Lord of War (DVD, 2006, 2-Disc Set, Special Edition) Reviews
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Lord of War (DVD, 2006, 2-Disc Set, Special Edition)

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Happiness is a warm gun (Bang bang shoot shoot).

Sep 18, 2005
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Rated a Very Helpful Review

Pros:Entertaining and somewhat humorous (in a Swiftian way).

Cons:Story itself doesn't reveal anything new.

The Bottom Line: Hits its target well.

It may come as a surprise to discover that Nicolas Cage's international arms dealer isn't the most disagreeable character in Lord Of War. In fact, it may anger some to discover that his character is in fact an anti-hero of sorts. It may irritate them that he is generally not a condescending, elitist, annoying prick like the Interpol Agent on his trail and thus we wind up sort of cheering for him at a crucial point in the movie. It may offend quite a few (especially those of the social conservative leaning) that the movie can be morally ambiguous about a very serious subject. Then again, movies have been doing that for as long as movies have existed, so that's nothing new.

Back to where I was going in the first sentence of the previous paragraph. The most detestable character in Lord Of War is an African dictator (Eamon Walker), who likes to make grandiose yet grammatically incorrect (by traditional English standards anyway) statements. Not long after he meets Cage for the first time he makes reference to a "bath of blood".

"That's bloodbath" Cage corrects him. But Walker is unfazed. Later on, he makes reference to himself as a "lord of war". "That's warlord" Cage replies. But Walker insists that he prefers his way of saying it. Walker is easily the most evil character in the film, not because of his fracturing of the English language. But because of his gung ho massacring of innocent people. Although his son is just as bad and his asking of Cage if he can get him a "Rambo gun" had me thinking of Quday and Uday Hussein.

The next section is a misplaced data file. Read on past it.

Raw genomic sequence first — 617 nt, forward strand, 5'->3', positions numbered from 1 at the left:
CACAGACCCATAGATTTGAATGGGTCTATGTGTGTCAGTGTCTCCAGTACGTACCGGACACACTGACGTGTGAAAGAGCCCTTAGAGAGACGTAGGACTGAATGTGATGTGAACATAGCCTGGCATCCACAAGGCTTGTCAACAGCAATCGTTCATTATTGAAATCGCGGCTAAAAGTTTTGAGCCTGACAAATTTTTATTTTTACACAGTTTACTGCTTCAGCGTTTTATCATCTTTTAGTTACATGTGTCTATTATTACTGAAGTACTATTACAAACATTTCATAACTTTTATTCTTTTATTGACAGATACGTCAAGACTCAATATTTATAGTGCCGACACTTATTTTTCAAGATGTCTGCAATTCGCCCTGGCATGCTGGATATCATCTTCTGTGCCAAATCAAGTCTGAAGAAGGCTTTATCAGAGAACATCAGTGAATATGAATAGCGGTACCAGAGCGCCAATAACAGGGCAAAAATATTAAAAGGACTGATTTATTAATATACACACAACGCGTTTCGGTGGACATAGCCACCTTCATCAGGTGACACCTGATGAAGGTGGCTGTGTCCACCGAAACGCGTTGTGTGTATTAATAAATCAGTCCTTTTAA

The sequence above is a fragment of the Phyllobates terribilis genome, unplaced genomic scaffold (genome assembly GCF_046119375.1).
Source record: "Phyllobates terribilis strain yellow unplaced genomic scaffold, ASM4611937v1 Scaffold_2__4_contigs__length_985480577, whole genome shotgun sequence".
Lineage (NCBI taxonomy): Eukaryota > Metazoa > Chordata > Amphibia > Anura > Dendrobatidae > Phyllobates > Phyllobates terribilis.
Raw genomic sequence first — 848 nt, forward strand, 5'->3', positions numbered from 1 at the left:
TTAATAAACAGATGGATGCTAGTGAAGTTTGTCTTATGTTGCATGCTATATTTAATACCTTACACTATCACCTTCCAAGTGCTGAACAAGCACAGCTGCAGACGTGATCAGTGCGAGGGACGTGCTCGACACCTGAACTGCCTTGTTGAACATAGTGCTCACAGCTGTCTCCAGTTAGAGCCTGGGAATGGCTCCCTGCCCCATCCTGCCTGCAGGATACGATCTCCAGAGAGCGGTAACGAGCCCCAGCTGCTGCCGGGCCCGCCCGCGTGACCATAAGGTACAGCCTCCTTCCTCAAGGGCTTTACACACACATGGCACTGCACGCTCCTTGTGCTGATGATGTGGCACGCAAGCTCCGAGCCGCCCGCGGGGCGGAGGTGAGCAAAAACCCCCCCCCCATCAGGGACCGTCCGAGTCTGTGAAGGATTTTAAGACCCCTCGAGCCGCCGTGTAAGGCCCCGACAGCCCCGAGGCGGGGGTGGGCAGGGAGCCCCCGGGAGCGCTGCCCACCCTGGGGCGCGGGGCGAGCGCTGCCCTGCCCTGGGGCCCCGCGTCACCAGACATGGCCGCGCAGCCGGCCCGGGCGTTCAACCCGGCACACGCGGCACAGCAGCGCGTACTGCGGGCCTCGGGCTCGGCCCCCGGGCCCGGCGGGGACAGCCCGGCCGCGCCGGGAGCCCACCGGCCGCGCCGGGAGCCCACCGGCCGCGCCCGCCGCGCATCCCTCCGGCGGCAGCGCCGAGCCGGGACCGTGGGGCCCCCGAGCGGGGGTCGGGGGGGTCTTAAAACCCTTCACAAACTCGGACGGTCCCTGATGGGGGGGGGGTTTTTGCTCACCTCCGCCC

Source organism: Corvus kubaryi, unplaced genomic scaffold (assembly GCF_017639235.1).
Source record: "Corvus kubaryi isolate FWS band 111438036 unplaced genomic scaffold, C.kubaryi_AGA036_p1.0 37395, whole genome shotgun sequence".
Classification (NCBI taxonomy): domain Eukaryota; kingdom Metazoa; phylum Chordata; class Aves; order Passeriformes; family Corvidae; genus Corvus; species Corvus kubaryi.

Whatever faults one can find with Lord Of War, lack of entertainment is not one of them. This is a story that keeps the viewer involved from beginning to end, one that never allows an audience member to look at their watch (or run to the bathroom to make up for drinking that large Barq's Root beer before going in for the matinee). The film seems to be aiming (pun intended) to work as a sort of Swiftian satire of the international arms business and on that level it works. Yet much of the story seems ripped directly from recent news headlines and indeed, we are told before the ending credits roll that the film had its basis in real life events. This kind of undercuts the satirical feel of the story and in fact adds a certain element of preachiness that doesn't quite work. Satire is supposed to make the point. When one writes a satire, they should not have to add a note at the ending explaining what the point was. If they have to do that, then the satire has failed.

The story itself begins (after a prologue that shows a bullet being manufactured and then being used (although we don't see the effect of the bullet as it was shown in Three Kings as George Clooney described it)) with Yuri Orlov (Cage) telling it in flashback. We learn how Yuri along with his brother Vitaly (Jared Leto) migrated to the US from the Ukraine when he was a kid. We get some of those childhood flashback scenes that are fairly amusing if rather routine. Then we get into the real meat of the story as Yuri sets out to be the biggest arms dealer in the world.

The film never really makes Yuri into a full-fledged bad guy. He's more of an anti-hero. We don't really empathize with him, although he is eminently more likable than most of his competitors or the scoundrels he sells to. Another one who is less sympathetic is Interpol Agent Billy Valentine (Ethan Hawke). We should be rooting for him to bring in the bad arms dealer. But Valentine comes off as a cocky prick and so we can't help but enjoy it as Yuri outsmarts him again and again.

Perhaps the most sympathetic character in Lord Of War is Vitaly. He comes off like something of a ne'er do-well compared to Yuri. But at heart he's a generally decent person and in the climax, he shows that he's the one character in this film with real heart. Most of the other main characters (aside from the two brothers and Saddam and his kids) fade into the woodwork for long stretches of time.

While Lord Of War is good at condemning the practice of weapons trading it doesn't offer much in the way of solutions. In that regard, it's almost like a Michael Moore film (albeit somewhat more inventive than the approach Moore would probably take, although the ending note about the US, France, China, Great Britain and Russia being the words largest suppliers of weapons is pure Moore). But like Moore's films, agree with them or not, you can't say the final result isn't entertaining and on that level, Lord Of War is successful. Successful enough to merit a recommendation even if it isn't quite the sharp-edged polemical knife it could've been.

Recommend this product? Yes

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